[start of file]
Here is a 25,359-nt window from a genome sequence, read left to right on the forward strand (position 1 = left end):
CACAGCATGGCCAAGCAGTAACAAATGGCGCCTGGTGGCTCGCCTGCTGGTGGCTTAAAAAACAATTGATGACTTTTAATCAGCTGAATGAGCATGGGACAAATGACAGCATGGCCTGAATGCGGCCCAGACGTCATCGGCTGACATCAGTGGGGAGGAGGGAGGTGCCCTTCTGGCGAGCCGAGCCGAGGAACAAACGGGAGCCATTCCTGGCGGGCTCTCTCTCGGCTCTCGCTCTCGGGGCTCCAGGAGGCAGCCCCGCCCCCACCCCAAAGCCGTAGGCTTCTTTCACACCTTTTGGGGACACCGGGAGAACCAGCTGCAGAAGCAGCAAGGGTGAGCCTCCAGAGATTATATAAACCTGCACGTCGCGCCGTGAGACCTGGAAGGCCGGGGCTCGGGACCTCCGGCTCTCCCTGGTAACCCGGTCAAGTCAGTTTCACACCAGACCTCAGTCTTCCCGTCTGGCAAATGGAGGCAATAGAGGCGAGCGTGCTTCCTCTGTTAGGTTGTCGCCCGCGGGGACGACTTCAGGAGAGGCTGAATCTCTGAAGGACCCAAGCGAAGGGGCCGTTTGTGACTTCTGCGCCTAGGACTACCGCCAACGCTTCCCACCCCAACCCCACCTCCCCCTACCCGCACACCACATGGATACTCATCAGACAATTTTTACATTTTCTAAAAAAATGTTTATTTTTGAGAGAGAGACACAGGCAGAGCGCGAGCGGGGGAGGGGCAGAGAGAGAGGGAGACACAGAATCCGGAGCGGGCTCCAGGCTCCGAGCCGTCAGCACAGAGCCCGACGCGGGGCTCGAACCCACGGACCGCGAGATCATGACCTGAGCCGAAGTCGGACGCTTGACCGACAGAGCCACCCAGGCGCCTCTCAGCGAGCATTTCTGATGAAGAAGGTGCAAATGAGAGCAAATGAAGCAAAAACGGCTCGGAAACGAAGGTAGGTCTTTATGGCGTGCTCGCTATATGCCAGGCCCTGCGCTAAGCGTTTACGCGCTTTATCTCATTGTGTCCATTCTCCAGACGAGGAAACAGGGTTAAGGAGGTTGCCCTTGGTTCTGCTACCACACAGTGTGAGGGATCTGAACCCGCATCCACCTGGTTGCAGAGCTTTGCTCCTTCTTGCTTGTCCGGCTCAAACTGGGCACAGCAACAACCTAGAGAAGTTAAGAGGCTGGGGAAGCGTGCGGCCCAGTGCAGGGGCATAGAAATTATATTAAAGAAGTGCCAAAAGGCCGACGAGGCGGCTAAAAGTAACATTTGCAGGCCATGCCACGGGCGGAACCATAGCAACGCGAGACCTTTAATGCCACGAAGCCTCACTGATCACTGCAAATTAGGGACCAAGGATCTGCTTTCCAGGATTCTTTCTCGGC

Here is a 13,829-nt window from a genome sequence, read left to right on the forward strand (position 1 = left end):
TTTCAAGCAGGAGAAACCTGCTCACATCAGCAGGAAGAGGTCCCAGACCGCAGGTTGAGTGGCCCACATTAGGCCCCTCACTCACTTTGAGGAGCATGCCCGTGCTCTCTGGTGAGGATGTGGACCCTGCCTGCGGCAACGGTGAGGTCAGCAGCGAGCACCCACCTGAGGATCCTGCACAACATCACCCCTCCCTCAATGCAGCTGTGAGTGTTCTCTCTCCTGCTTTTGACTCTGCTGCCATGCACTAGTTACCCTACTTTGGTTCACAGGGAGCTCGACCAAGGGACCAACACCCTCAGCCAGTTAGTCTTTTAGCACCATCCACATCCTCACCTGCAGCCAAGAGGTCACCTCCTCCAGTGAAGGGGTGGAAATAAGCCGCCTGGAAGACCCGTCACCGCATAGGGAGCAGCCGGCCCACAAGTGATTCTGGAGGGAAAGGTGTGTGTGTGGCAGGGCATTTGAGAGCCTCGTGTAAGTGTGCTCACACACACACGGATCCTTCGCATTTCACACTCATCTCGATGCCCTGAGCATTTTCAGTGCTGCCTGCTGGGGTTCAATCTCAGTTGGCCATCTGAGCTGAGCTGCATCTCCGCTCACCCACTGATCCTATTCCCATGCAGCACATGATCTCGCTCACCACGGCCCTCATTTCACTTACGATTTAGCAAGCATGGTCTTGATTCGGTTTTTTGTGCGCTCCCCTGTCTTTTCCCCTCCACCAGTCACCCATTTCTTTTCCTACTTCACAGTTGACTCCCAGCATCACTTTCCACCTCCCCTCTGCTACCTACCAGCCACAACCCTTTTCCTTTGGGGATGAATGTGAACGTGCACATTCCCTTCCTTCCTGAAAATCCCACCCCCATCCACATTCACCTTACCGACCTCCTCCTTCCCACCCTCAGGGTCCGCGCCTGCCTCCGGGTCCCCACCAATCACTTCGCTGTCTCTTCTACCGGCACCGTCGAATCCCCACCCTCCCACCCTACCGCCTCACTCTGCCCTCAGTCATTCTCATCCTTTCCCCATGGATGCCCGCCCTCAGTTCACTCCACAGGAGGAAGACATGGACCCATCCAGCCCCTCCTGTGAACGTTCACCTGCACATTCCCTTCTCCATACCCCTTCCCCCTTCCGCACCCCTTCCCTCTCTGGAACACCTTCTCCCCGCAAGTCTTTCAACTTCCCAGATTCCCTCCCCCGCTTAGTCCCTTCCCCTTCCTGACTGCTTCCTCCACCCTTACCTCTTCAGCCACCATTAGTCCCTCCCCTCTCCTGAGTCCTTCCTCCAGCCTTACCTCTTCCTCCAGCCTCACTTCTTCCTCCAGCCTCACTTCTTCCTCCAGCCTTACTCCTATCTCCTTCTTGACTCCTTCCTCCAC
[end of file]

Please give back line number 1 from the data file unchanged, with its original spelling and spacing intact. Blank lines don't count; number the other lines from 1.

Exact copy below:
Here is a 25,359-nt window from a genome sequence, read left to right on the forward strand (position 1 = left end):